Another exciting new local trader in the Artisan Market, Alex from Khoo’s Hot Sauce tells us about how they have built their company up around their core values, keeping the enviromental impact low but the quality high. Find them in the central Peace Gardens at #sheffoodfest18.
Five years ago, when we set up Khoo’s Hot Sauce we wanted to build a brand with integrity. We care deeply about our food and the environment and we wanted our company ethics to reflect that. It was at this early stage that we decided to make a commitment. To source our chillies as locally as possible in order to ensure the highest quality produce while making an effort to minimise food miles.
In our infancy, with demand for our product still very low our commitment was relatively easy to achieve. We grew the majority of the chillies we used in our sauces at home. I still chuckle looking back at the sheer amount of chilli plants we managed to fit in a small domestic greenhouse. We had plants on both sides, and pots down the middle. When it came to harvest time, we were crawling on our backs under the plants to gather them. Welcome to the jungle!
Growing all of the chillies ourselves quickly became less achievable so we enlisted the help of fellow chilli grower ‘Naga Nick’, the mind responsible for the Lucy and Katie chillies, two of Britain’s hottest strains. A keen chilli enthusiast, Nick had two huge garden greenhouses at his home in Somerset and he provided us with extra super hot varieties to add to our own supplies in order to avoid using imported chillies.
Over the first year our sauces found their way into various delis around Sheffield. We started making appearances at all the local markets and food events and the demand for our sauces grew. Our initial arrangement had worked well, but it was time to upscale our growing operation to keep up with orders. Fortunately for us this all happened around the time we were looking to buy our first house.
Our search for a house became a hunt for a home with ample land to grow our crops. In April 2014 we moved to our new base in Woodseats. The house was a rare find, with a very large garden. Part of the garden had started its life as allotment space, but had then been bought by the previous owners of the property back in the seventies. Ordinarily a garden of this size might have been sold to developers some time ago, but a combination of Tree Preservation Orders and poor access to the land meant that this urban oasis has been conserved.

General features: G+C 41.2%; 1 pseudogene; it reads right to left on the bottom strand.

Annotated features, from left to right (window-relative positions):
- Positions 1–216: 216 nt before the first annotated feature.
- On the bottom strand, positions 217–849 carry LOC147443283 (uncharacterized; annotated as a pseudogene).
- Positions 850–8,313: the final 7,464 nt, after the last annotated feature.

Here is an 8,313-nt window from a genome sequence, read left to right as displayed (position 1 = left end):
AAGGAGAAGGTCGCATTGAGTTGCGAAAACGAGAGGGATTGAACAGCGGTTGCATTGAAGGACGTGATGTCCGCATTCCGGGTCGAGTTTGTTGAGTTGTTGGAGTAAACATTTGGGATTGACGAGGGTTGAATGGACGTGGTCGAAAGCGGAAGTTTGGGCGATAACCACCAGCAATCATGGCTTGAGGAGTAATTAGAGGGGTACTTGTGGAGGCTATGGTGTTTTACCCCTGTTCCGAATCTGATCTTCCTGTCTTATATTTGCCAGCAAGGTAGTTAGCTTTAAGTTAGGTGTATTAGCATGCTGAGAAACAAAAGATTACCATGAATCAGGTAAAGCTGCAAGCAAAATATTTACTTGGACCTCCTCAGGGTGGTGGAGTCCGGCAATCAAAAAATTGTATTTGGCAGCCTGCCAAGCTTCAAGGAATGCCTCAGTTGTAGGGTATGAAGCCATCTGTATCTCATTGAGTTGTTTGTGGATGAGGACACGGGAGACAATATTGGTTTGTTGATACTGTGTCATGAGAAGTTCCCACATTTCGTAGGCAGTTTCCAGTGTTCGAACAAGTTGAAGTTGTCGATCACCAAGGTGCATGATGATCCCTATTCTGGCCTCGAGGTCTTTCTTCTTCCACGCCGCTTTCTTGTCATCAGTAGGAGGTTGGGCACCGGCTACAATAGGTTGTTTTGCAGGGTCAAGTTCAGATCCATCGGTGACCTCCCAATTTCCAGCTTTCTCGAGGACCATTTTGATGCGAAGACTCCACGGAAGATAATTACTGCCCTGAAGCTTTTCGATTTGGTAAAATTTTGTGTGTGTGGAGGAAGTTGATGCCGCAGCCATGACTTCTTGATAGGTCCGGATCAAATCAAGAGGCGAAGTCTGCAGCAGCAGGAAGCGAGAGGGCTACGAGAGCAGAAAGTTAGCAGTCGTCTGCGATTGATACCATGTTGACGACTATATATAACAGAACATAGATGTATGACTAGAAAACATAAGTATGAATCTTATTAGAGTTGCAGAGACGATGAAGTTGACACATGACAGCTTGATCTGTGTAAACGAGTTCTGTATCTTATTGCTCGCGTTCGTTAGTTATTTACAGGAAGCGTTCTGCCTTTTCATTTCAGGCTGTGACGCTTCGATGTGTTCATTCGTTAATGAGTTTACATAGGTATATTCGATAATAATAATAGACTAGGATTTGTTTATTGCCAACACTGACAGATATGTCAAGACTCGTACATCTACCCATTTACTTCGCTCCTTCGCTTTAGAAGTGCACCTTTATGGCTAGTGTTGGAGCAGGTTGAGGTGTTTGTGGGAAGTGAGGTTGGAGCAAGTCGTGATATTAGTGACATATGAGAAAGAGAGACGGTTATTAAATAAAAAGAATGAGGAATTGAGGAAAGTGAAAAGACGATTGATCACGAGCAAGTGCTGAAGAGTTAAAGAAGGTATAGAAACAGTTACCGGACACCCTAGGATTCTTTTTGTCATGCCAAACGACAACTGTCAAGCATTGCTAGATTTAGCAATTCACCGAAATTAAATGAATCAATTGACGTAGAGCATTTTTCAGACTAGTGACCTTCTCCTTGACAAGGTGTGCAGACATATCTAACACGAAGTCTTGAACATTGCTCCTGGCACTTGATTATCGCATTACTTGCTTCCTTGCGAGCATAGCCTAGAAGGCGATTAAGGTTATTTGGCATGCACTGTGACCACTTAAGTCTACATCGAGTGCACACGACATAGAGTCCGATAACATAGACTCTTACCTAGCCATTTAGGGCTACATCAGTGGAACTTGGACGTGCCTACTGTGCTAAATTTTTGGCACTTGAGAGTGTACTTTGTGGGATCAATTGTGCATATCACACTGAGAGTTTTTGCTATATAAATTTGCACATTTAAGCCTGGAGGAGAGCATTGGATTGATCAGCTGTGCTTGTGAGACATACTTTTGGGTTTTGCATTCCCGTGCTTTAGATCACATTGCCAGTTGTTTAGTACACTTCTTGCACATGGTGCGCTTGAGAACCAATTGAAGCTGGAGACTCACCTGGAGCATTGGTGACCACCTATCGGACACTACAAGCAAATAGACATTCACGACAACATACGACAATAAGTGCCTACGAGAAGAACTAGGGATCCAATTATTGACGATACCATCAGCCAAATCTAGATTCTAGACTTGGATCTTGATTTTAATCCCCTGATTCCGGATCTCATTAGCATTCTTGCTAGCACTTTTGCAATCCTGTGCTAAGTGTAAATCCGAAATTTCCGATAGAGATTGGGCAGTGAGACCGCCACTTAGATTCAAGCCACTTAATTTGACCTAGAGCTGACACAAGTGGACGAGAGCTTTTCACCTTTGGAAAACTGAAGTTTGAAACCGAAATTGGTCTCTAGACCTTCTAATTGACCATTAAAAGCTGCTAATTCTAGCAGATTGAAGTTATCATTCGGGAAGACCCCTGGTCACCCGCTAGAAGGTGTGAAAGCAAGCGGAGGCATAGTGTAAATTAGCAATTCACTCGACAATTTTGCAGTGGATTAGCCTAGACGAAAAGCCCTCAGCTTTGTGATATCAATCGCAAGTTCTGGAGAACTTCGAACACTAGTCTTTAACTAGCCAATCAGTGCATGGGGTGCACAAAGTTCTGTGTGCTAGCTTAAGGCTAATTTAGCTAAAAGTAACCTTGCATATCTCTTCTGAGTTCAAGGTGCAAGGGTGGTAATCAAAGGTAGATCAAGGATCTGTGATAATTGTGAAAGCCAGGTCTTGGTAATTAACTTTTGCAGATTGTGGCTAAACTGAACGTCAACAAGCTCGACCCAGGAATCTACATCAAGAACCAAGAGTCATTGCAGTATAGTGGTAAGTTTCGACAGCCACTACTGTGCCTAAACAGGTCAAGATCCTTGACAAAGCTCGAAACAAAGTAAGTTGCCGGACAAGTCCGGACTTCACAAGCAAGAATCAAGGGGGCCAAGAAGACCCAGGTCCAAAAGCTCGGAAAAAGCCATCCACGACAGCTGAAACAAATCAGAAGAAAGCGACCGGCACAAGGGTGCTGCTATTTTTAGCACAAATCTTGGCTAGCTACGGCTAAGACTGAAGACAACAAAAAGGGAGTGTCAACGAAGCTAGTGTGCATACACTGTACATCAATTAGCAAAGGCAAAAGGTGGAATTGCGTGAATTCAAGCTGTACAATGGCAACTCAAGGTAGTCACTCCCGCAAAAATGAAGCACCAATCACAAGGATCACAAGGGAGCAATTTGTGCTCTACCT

For the small cost of a few crates of beer and a lifetimes supply of favours, we drafted our friends in to help us erect a commercial size polytunnel on the land, along with vegetable and flower beds. The amount of time taken building the tunnel meant that our chilli crop that year was behind schedule and ultimately pitiful in yield. We just scraped through the year with what we had, but needed to take our hottest sauce off the shelves for a few months as our supplies dwindled.
2015 was a great year for our chillies. It was also a great year for sales. We grew a bumper crop in our shiny new polytunnel, but demand had already increased to the point that we needed yet more chillies! Furthermore Naga Nick’s crop was in ‘hot’ demand from his local restaurants. Great for them, but not so much for us, as we now needed another source of UK grown chillies. We started to question the sustainability of our original commitment.
At this point something rather serendipitous happened. A UK based hydroponics manufacturer posted on social media about a hydroponics outlet in Oxfordshire selling surplus chillies from their show tunnels. One email later and we were in touch with Ben Briggs, founder and owner of Plantasia, and we had secured a UK supplier to supplement the peppers we grow here in Sheffield. The quality of Ben’s chillies is exceptional and even better, each season Ben grows specific strains for our recipes.
This combination of growing our own produce and sourcing from a trusted UK grower gives us access to a quality of ingredient that is unattainable if you’re not involved in the process from farm to plate.
Our dedication to the commitment had paid off.